Truth About Golf Club Fitting
The club length the large "name brand" manufacturers use on their clubs is TOO long for 90% of men golfers and 98% of women golfers. These large companies make drivers that are 45½" to 46½" where as the average length of drivers used by Tour Professionals is 44½".
So why is this done? Because, companies advertise that the longer the length is, the longer you will hit the ball. Except it only works when you have smooth tempo, a consistent square swing path, a LATE RELEASE OF YOUR WRIST-COCK ANGLE (notice it is capitalized...must be important), good swing timing and rhythm.
If this isn't you, it's not going to work.
Condor Golf helps higher scoring golfers achieve game improvement goals as well as lower scores by using the correct custom fit club length for each golfer.
Information courtesy of 12 Myths That Could Wreck Your Golf Game by Tom Wishon
Most golfers believe that they need a low lofted driver to hit longer drives. At Condor Golf, we believe that loft angle on a custom driver should be determined by the golfer's club swing speed plus the golfer's ability to hit the ball somewhere on the face consistently (not just one out of seven hits). The average male golfer swings 87 mph while the average female golfer swings at 65 mph.
Having a custom fit loft angle will produce the longest, straightest hits.
Beginners or recreational golfers should select the highest loft available.
Golfers that swing less than 80 mph should not hit any driver less than 14°.
Golfers who swing less than 90 mph should not hit any driver less than 12°.
One more fact about driver loft, clubs that are described or sold as "Adjustable" can NOT be adjusted for loft angle. Loft angle is independent of any other specification which can NEVER be changed. The only specs that CAN be adjusted are face angle or lie angle.
So if a salesperson or golf pro tells you that the loft angle is adjustable, they are not telling the truth!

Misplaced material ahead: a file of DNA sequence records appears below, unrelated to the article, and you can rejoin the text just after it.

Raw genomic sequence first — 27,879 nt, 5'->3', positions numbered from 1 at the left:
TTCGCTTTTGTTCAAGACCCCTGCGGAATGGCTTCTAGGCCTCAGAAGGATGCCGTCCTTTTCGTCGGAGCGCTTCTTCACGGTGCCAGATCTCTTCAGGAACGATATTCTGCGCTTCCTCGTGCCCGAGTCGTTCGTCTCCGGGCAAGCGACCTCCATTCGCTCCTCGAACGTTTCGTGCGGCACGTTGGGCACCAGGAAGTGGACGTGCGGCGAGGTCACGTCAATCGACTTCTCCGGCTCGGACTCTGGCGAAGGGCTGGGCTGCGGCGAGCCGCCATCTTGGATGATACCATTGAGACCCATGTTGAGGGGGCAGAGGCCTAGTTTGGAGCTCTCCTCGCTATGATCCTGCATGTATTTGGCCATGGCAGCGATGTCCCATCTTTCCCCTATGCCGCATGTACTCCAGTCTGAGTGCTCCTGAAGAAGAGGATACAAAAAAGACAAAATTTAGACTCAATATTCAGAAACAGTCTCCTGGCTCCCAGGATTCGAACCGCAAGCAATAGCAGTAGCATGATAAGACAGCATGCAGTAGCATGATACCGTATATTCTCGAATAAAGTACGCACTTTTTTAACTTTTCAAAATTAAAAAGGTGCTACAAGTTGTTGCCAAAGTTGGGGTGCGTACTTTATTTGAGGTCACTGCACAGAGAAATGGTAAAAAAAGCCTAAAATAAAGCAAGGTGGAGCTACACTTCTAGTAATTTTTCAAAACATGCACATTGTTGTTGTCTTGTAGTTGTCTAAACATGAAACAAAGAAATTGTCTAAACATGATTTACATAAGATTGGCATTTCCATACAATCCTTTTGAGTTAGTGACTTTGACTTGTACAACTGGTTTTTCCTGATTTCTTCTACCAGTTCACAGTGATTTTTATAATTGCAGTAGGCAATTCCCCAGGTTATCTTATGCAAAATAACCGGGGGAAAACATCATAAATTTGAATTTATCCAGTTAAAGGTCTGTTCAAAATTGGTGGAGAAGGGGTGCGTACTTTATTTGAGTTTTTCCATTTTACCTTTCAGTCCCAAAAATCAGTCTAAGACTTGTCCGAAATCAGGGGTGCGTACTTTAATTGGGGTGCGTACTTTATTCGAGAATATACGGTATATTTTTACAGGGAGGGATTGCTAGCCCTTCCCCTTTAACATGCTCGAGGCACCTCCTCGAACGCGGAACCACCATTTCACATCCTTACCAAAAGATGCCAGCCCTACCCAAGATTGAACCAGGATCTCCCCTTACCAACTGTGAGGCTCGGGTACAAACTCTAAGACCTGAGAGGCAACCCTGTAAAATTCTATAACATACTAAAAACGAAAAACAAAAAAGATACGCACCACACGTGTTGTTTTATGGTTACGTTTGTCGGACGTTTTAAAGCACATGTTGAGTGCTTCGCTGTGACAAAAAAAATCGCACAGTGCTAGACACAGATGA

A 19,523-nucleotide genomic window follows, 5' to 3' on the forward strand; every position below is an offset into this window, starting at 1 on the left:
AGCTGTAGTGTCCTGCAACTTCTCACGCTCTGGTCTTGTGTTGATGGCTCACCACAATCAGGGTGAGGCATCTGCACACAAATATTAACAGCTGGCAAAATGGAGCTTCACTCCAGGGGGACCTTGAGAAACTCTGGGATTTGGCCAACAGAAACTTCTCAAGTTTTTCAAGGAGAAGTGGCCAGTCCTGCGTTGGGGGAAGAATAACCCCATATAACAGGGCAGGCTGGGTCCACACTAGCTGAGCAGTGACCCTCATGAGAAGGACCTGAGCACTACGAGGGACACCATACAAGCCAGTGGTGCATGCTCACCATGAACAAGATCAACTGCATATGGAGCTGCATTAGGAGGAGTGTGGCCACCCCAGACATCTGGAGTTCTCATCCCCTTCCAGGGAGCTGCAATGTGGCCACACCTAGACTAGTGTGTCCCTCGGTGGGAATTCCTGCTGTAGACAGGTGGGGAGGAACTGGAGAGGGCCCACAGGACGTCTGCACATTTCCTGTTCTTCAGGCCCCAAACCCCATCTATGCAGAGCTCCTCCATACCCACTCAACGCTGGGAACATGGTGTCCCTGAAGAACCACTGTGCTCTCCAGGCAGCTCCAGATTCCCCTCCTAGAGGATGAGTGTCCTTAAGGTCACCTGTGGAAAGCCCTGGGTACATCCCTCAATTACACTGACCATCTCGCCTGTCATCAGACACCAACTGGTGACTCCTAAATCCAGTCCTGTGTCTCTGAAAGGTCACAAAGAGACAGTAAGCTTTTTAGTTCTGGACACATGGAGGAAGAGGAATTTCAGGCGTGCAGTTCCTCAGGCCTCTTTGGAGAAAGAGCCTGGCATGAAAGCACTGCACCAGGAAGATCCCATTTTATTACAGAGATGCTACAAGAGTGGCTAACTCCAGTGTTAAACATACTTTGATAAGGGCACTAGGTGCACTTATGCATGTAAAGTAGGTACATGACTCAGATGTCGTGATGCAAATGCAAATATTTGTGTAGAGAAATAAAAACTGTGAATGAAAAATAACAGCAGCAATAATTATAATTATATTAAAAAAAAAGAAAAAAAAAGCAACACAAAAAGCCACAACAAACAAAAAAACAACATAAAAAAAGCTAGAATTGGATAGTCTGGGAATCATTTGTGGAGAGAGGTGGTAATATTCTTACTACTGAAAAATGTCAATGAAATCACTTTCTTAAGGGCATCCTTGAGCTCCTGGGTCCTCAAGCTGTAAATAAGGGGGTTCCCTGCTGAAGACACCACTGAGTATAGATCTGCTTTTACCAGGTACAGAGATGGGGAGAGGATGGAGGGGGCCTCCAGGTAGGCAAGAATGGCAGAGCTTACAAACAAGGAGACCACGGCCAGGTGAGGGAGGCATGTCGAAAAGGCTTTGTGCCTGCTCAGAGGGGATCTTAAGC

Swing speed is only the beginning of the shaft fitting process. If the shaft fitting is done properly to incorporate all the other swing elements which dictate the correct shaft, a shaft that is quite different from what you originally thought will be selected. First off, the flex letter code printed on your shaft means nothing; second the shaft does not act like a buggy whip to slingshot the ball down the fairway. So, if the flex of the shaft does not slingshot the ball down the fairway, what does it do?
What looks like a buggy whip effect is not caused by the shaft at all. It’s caused when the golfer releases his wrist-cock angle during the downswing. That’s when the shaft’s stiffness or flexibility does its work.
The purpose of a shaft’s total flex design is to work in conjunction with your downswing force, your wrist-cock release (along with the clubhead loft, the club head center of gravity, and whether you swing up, level or down at the ball) to determine the final launch angle, trajectory and backspin of your shot.
To really get the proper shaft (and shaft flex) for your clubs you also need to consider how smoothly or forcefully the transition from the end of the backswing to the start of the downswing, how aggressive or smooth your downswing tempo is, when you unhinge your wrist cock angle and how consistently you do each of the above.
Custom fitting the shaft to each golfer is one of the most important goals at Condor Golf. Using technology, we can put each golfer into the correct shaft so that they can get better game improvement for lower scores.